PMRT Likely to Have Greater Benefit in Advanced Breast Cancer

A new report from the Republic of Korea compared outcomes among women following neoadjuvant chemotherapy and mastectomy who did or did not receive radiotherapy.

Patients with higher-stage breast cancer who lacked a pathologic complete response (pCR) to neoadjuvant chemotherapy (NAC) or who were positive for minimal residual disease following completion of the treatment before a total mastectomy derived greater benefit from postmastectomy radiotherapy (PMRT), according to new study findings in Cancers.

Outcomes among these patients were compared with those of participants who did not receive PMRT but did undergo NAC and had a pCR prior to total mastectomy. The study authors’ aims were 2-fold: to determine potential PMRT benefits following NAC-induced pCR and to establish who does not need PMRT despite having residual disease.

“As patients with a good response to chemotherapy have a better prognosis, the need for irradiation in these patients should be discussed, although existing guidelines recommend that the need for PMRT should be based on the pre-NAC staging,” the study authors wrote.

All patients included in the final analysis (PMRT group, n = 777; non-PMRT group, n = 137) received a breast cancer diagnosis between October 2006 and January 2018 and underwent a total mastectomy between January 2007 and April 2020 at Gangnam Severance Hospital and Severance Hospital in Republic of Korea. The median follow-up was 56 months, and the overall average age was 48.2 (range, 10-79) years. Most also had estrogen receptor–positive (58%), progesterone receptor–negative (57.5%), or HER2-negative (63.0%) disease. One-third (33.3%) had stage II disease, and 24.0% had stage I disease.

Across both study cohorts, the 5-year locoregional recurrence-free survival (LRRFS) rate was 97.3% in the PMRT group and 96.4% in the non-PMRT group. Corresponding 5-year overall survival (OS) rates were 92.4% and 90.5%. Twenty percent of patients achieved pCR and 22.3% had stage III tumors following NAC. Their mean tumor size was 44 mm, most (92.9%) had clinical node–positive disease, and 82.7% received anthracycline and taxane-based chemotherapy.

Further, those in the PMRT group were more likely to have node-positive disease vs the non-PMRT group, patients with HER2-negative tumors were more likely to undergo PMRT vs patients with HER2-positive disease, and pCR was higher in patients who did not undergo PMRT.

Additional analysis showed the following:

  • Prognosis did not differ significantly between the groups, but dividing them by pCR showed that LRRFS (P = .185) and OS (P = .128) were better among those who achieved a pCR.
  • Adjusting for age, tumor/nodal stage, ER/PR/HER2 status, and disease stage showed improved LRRFS (HR, 0.27; 95% CI, 0.11-0.71; P = .008) and OS (HR, 0.38; 95% CI, 0.21-0.68; P = .001) in the PMRT group.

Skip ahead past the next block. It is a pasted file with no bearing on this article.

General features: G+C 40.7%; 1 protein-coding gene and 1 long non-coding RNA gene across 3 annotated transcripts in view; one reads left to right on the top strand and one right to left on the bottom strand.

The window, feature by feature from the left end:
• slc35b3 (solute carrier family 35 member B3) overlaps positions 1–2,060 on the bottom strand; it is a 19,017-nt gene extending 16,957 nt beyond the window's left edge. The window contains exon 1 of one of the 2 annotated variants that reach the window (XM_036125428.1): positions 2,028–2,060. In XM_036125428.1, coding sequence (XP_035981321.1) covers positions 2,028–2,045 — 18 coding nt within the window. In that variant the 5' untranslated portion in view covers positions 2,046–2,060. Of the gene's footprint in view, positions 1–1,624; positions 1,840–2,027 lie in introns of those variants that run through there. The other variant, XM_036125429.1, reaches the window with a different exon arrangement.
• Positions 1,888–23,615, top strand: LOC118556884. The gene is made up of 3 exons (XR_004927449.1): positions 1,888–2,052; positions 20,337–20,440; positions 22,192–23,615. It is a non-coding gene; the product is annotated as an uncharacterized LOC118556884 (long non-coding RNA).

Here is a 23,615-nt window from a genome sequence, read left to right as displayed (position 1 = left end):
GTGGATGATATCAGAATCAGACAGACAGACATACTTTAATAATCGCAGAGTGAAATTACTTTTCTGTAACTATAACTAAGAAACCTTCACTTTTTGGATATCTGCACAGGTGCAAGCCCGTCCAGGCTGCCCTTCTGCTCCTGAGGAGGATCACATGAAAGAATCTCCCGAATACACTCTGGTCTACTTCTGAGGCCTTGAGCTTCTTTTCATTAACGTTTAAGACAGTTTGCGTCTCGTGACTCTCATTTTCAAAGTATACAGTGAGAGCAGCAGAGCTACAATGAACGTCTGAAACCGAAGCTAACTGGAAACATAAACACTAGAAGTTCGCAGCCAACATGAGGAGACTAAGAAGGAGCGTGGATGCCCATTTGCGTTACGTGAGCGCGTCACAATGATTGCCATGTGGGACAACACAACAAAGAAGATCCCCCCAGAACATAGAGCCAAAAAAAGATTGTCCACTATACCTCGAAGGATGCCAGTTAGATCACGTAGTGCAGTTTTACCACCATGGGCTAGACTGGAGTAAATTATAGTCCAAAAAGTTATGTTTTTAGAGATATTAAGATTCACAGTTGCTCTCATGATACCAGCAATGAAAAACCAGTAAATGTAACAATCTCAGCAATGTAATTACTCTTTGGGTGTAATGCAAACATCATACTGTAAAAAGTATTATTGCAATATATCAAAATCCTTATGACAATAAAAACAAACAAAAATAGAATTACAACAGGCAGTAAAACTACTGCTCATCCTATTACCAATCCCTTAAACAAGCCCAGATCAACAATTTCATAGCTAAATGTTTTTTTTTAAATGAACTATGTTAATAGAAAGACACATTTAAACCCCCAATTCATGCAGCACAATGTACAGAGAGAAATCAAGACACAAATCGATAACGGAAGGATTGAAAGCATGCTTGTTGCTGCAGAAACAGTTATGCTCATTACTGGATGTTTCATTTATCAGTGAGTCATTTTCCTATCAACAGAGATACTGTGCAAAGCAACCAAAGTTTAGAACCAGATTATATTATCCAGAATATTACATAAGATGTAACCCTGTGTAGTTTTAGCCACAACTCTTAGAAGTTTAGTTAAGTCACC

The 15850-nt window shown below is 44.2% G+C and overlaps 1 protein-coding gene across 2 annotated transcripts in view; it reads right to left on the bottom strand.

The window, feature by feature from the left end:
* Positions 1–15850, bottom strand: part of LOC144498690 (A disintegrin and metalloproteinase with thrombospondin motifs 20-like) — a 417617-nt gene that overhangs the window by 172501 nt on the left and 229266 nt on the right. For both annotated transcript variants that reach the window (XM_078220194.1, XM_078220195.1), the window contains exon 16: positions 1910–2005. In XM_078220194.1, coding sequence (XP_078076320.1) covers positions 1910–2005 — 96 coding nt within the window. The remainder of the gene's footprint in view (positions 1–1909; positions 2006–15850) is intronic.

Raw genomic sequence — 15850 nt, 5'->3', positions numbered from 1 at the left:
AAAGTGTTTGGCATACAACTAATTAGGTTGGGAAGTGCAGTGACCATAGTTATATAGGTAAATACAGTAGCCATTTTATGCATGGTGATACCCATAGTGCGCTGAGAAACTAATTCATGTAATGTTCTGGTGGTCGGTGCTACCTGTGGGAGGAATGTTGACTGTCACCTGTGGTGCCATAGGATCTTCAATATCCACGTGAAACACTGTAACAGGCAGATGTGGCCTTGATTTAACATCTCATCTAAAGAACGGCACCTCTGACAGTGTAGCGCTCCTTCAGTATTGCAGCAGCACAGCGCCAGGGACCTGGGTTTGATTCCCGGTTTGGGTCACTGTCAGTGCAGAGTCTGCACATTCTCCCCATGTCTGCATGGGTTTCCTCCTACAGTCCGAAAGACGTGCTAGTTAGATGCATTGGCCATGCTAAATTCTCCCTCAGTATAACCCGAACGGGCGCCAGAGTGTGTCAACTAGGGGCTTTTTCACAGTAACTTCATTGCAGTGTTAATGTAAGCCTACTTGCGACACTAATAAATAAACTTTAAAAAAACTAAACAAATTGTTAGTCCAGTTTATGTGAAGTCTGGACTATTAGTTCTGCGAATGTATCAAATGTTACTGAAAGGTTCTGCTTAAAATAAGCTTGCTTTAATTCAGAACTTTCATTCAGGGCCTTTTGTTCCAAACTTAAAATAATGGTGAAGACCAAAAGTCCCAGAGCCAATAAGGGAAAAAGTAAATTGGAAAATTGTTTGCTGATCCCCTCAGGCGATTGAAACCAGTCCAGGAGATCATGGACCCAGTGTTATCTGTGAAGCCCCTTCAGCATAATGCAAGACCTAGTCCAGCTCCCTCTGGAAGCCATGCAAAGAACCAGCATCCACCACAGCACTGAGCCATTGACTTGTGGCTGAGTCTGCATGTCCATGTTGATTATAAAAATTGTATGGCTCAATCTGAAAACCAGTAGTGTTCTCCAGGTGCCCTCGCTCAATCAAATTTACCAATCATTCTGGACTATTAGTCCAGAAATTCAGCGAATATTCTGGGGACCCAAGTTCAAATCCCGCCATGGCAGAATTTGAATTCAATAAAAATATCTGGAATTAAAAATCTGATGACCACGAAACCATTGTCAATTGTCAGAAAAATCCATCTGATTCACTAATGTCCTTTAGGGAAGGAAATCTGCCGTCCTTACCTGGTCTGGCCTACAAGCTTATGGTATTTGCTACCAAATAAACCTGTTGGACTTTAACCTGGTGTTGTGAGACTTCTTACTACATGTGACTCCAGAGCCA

• No link was found between PMRT and locoregional recurrent or survival outcomes (LRRFS: not estimated; OS: HR, 0.47; 95% CI, 0.08-2.79; P = .409).
  • PMRT was only shown to benefit study participants who did not achieve pCR (LRRFS: HR, 0.24; 95% CI, 0.09-0.62; P = .003; OS: HR, 0.34; 95% CI, 0.18-0.63; P = .001).
  • Outcomes were close to equal for LRRFS (P = .999) and OS (P = .453) among the patients who achieved a pCR and who did or did not undergo PMRT.
  • LRRFS (P = .012) and OS (P = .006) significantly improved following PMRT among patients who did not achieve a pCR.
  • Patients with stage II or III disease saw significantly improved OS vs patients with stage I disease (HR, 0.30; 95% CI, 0.14-0.63; P = .001).
  • Patients with no evident lymph node metastases after NAC did not see significantly improved survival rates with PMRT (HR, 1.07; 95% CI, 0.21-5.50; P = .939).
  • Patients with lymph node metastases after NAC saw significantly improved survival rates with PMRT (HR, 0.25; 95% CI, 0.12-0.54; P < .001).

The authors highlight that their findings demonstrate both the benefits of PMRT when it is used in conjunction with total mastectomy following NAC and that more information is needed on the treatment among patients who achieved a pCR, “confirming that the patients’ response to NAC is important when determining which patients require, or do not require, PMRT.”

“PMRT should be recommended in patients who have large residual disease after chemotherapy,” they concluded. “However, the benefit of PMRT may vary depending on the patients’ response to NAC.”

Not only is further study needed to clarify their findings, but there is an ongoing prospective study that is examining appropriate criteria for qualifying a patient to receive PMRT after NAC.


Lee J, Kim JY, Bae SJ, et al. The impact of post-mastectomy radiotherapy on survival outcomes in breast cancer patients who underwent neoadjuvant chemotherapy. Cancers (Basel). Published online December 9, 2021. doi:10.3390/cancers13246205

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